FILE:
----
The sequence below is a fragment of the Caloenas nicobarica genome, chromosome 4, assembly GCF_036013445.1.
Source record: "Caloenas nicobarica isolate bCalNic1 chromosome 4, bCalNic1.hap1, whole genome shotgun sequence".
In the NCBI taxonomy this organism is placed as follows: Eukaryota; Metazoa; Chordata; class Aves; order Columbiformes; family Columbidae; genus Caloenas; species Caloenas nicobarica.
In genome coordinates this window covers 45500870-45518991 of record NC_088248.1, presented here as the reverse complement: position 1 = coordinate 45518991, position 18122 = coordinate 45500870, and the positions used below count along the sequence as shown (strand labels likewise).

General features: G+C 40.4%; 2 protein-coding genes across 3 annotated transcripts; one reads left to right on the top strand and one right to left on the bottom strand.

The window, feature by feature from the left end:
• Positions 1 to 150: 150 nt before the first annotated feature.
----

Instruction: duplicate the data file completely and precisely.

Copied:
The sequence below is a fragment of the Caloenas nicobarica genome, chromosome 4, assembly GCF_036013445.1.
Source record: "Caloenas nicobarica isolate bCalNic1 chromosome 4, bCalNic1.hap1, whole genome shotgun sequence".
In the NCBI taxonomy this organism is placed as follows: Eukaryota; Metazoa; Chordata; class Aves; order Columbiformes; family Columbidae; genus Caloenas; species Caloenas nicobarica.
In genome coordinates this window covers 45500870-45518991 of record NC_088248.1, presented here as the reverse complement: position 1 = coordinate 45518991, position 18122 = coordinate 45500870, and the positions used below count along the sequence as shown (strand labels likewise).

General features: G+C 40.4%; 2 protein-coding genes across 3 annotated transcripts; one reads left to right on the top strand and one right to left on the bottom strand.

The window, feature by feature from the left end:
• Positions 1 to 150: 150 nt before the first annotated feature.